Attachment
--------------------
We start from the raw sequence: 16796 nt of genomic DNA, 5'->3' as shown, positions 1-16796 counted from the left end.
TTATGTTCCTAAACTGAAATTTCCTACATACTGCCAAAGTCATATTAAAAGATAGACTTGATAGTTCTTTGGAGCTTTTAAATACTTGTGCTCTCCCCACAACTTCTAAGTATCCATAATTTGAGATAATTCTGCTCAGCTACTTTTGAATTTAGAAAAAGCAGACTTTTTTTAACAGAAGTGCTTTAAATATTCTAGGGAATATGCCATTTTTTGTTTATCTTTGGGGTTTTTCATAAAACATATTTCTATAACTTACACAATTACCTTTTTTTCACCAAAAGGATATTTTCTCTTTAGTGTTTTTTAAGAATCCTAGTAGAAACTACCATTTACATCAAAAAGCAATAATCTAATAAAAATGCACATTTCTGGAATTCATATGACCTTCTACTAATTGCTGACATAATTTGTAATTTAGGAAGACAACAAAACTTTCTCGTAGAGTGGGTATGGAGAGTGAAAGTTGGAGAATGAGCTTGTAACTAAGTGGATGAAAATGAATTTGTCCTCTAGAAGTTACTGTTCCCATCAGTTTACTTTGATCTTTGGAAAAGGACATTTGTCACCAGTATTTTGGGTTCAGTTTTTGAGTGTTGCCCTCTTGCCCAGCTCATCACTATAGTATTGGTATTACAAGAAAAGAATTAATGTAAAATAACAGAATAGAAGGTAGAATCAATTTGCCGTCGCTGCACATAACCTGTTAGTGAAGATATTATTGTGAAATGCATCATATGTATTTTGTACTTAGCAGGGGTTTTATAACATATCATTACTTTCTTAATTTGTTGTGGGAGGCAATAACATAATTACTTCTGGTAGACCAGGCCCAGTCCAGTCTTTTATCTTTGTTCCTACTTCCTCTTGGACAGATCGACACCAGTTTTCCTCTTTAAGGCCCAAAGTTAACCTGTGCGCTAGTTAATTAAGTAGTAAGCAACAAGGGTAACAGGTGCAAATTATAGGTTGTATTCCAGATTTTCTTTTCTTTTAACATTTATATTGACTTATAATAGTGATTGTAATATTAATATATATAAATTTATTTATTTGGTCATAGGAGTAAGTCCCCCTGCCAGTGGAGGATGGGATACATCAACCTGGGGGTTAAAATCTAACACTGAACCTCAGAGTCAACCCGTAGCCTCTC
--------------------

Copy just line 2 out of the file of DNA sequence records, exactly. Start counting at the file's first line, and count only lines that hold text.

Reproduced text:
TTATGTTCCTAAACTGAAATTTCCTACATACTGCCAAAGTCATATTAAAAGATAGACTTGATAGTTCTTTGGAGCTTTTAAATACTTGTGCTCTCCCCACAACTTCTAAGTATCCATAATTTGAGATAATTCTGCTCAGCTACTTTTGAATTTAGAAAAAGCAGACTTTTTTTAACAGAAGTGCTTTAAATATTCTAGGGAATATGCCATTTTTTGTTTATCTTTGGGGTTTTTCATAAAACATATTTCTATAACTTACACAATTACCTTTTTTTCACCAAAAGGATATTTTCTCTTTAGTGTTTTTTAAGAATCCTAGTAGAAACTACCATTTACATCAAAAAGCAATAATCTAATAAAAATGCACATTTCTGGAATTCATATGACCTTCTACTAATTGCTGACATAATTTGTAATTTAGGAAGACAACAAAACTTTCTCGTAGAGTGGGTATGGAGAGTGAAAGTTGGAGAATGAGCTTGTAACTAAGTGGATGAAAATGAATTTGTCCTCTAGAAGTTACTGTTCCCATCAGTTTACTTTGATCTTTGGAAAAGGACATTTGTCACCAGTATTTTGGGTTCAGTTTTTGAGTGTTGCCCTCTTGCCCAGCTCATCACTATAGTATTGGTATTACAAGAAAAGAATTAATGTAAAATAACAGAATAGAAGGTAGAATCAATTTGCCGTCGCTGCACATAACCTGTTAGTGAAGATATTATTGTGAAATGCATCATATGTATTTTGTACTTAGCAGGGGTTTTATAACATATCATTACTTTCTTAATTTGTTGTGGGAGGCAATAACATAATTACTTCTGGTAGACCAGGCCCAGTCCAGTCTTTTATCTTTGTTCCTACTTCCTCTTGGACAGATCGACACCAGTTTTCCTCTTTAAGGCCCAAAGTTAACCTGTGCGCTAGTTAATTAAGTAGTAAGCAACAAGGGTAACAGGTGCAAATTATAGGTTGTATTCCAGATTTTCTTTTCTTTTAACATTTATATTGACTTATAATAGTGATTGTAATATTAATATATATAAATTTATTTATTTGGTCATAGGAGTAAGTCCCCCTGCCAGTGGAGGATGGGATACATCAACCTGGGGGTTAAAATCTAACACTGAACCTCAGAGTCAACCCGTAGCCTCTC